Don't Let an Early Mistake Ruin your Child's Life

When a parent receives a phone call that his or her child has been charged with a juvenile offense, it can be a completely frustrating and overwhelming experience. The primary concern for any parent is protecting the child's future from the devastating effects associated with the arrest. The most important factor in protecting your child's future is hiring an experienced juvenile defense lawyer. The juvenile system is supposed to focus on rehabilitating juvenile delinquents, but all too often, overly zealous prosecutors push for harsher sentences and for filing cases in adult court. Hiring an experienced attorney can keep the case in the juvenile system, where better options are available for addressing any of the child's rehabilitative needs. Protecting your child's best interest is our paramount concern.

The Juvenile Defense Attorneys at Ashley Goggins Law, P.A. are well-versed in Florida juvenile law. Attorney Goggins started her career as a juvenile public defender and is experienced in providing exceptional Juvenile Criminal Defense services to clients in Duval County. Attorney Goggins will also work closely with the parents of the juvenile to address the child's rehabilitative needs. By being proactive in addressing the child's needs through voluntary efforts, we can often show the Prosecutor and Judge that additional court intervention is not necessary.

The Juvenile defense attorneys at our firm have represented juvenile clients in hundreds of cases, including:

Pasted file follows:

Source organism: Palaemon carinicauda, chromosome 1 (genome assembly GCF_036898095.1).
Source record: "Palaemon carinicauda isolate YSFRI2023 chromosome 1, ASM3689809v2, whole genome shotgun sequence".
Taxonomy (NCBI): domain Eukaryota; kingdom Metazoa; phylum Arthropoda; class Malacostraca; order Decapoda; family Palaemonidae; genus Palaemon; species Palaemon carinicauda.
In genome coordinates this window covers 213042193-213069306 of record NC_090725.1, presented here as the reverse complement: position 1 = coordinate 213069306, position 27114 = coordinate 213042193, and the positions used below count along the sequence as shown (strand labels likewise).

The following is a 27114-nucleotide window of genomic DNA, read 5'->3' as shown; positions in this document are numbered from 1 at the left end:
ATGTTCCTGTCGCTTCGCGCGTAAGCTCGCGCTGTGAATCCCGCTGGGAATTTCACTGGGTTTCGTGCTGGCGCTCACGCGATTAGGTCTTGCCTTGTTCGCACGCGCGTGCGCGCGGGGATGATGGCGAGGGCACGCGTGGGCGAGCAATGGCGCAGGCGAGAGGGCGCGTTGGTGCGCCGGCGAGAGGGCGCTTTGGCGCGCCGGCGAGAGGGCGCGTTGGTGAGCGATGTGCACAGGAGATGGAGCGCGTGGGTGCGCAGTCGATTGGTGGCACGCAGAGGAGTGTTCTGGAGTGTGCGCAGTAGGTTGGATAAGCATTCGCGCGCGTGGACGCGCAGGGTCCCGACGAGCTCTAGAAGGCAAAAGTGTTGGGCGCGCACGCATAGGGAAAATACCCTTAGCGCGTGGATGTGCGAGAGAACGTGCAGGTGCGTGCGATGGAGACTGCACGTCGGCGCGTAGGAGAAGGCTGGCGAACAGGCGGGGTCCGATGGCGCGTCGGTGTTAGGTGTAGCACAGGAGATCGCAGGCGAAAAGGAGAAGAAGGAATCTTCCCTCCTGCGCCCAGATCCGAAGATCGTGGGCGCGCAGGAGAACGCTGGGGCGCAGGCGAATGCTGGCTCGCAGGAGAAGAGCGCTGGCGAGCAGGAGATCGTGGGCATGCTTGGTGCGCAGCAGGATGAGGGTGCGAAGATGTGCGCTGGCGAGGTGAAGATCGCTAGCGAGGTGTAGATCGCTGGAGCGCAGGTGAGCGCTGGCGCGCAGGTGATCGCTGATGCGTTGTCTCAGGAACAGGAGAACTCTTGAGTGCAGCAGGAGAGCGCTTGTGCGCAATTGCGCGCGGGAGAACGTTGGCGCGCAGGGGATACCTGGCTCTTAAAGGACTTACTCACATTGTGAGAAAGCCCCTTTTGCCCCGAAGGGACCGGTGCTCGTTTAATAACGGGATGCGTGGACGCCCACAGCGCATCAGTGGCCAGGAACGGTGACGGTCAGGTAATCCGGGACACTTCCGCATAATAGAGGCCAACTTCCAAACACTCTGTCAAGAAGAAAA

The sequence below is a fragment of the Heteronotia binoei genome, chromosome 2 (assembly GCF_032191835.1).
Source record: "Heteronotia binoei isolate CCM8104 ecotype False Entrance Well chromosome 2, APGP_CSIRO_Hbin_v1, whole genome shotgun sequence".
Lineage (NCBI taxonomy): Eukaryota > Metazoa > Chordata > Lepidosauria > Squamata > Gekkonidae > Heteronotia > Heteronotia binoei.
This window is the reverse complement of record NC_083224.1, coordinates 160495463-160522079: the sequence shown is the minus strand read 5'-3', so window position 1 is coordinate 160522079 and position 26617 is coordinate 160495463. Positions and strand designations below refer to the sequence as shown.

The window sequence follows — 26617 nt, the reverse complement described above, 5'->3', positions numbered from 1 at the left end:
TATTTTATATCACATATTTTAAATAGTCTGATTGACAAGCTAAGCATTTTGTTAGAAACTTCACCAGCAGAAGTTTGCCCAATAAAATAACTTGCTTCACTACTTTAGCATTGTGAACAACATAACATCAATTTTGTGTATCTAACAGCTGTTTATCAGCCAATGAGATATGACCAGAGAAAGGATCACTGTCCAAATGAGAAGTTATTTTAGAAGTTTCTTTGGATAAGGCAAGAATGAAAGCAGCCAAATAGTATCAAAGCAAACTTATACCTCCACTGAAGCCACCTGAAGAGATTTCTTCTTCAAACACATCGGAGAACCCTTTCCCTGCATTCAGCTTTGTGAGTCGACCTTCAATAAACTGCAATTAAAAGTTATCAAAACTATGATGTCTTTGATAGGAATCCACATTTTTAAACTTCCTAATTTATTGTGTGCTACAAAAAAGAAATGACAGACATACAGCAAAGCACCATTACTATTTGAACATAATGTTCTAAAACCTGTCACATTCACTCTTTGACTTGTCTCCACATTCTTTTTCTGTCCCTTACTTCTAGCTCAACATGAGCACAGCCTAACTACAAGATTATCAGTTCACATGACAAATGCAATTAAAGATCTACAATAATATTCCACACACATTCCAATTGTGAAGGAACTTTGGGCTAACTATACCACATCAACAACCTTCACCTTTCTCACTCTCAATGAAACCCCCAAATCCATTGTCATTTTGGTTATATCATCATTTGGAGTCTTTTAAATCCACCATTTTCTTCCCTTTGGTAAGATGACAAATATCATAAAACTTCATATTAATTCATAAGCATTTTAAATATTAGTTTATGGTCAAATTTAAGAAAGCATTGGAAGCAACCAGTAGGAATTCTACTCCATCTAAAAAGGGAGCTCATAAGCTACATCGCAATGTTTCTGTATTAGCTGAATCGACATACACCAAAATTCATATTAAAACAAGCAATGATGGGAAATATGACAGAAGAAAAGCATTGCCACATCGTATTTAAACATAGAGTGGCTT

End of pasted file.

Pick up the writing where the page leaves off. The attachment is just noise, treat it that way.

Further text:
• Serious felony charges

  • Sex offenses, including molestation of another child

  • Drug offenses, from possession to sale to trafficking

  • Vandalism

  • Burglary

  • Theft

  • Robbery

  • Traffic and misdemeanor offenses

  • Shoplifting

  • Arson

  • Criminal mischief

  • DUI

  • Reckless driving

  • Underage possession of alcohol

  • Underage possession of tobacco

  • Possession of a Weapon or Firearm


Talking To The Police And A Juvenile's Right To Remain Silent
When the police come to talk to a child about a criminal investigation, many parents encourage their child to answer all of the officer's questions. Although well intentioned, when the child is suspected of having committed a serious crime, that advice may not be in the child's best interest. Regardless of whether the child is guilty, answering questions is almost never in the child's best interest. Instead, most attorneys agree that if a child is the target of an investigation, the child should invoke his or her absolute and constitutionally guaranteed right to remain silent and refuse to answer any questions until after he or she has consulted with an experienced juvenile defense attorney.

If the juvenile is arrested, he or she will be taken to the Juvenile Assessment Center (JAC). Once at the JAC, the staff will question the child about his or her medical condition, age, school and a way to contact parents or a guardian. The staff at the JAC will then contact the parents, inform them of the charges, and provide information about the time and place of the detention hearing. In certain cases, the JAC will immediately call the parents to release the child to them.


The detention hearing usually occurs the next morning after the arrest. The juvenile will be taken in front of the judge. The judge will review the police reports and other documents and decide whether the juvenile should be released or remain in custody. Detention depends on several factors, including the nature and seriousness of the pending charge and the juvenile's prior record, if any. An experienced juvenile attorney at our firm can appear on the child's behalf and aggressively argue for the release of the juvenile into a safer environment. The attorney can speak for the child to ensure that all legal defenses, mitigating factors and objections are brought before the court. At the detention hearing, the judge has several options, including: 1) holding the child for 21 days in secure detention; 2) placing the child in home detention; 3) releasing the child to the parents.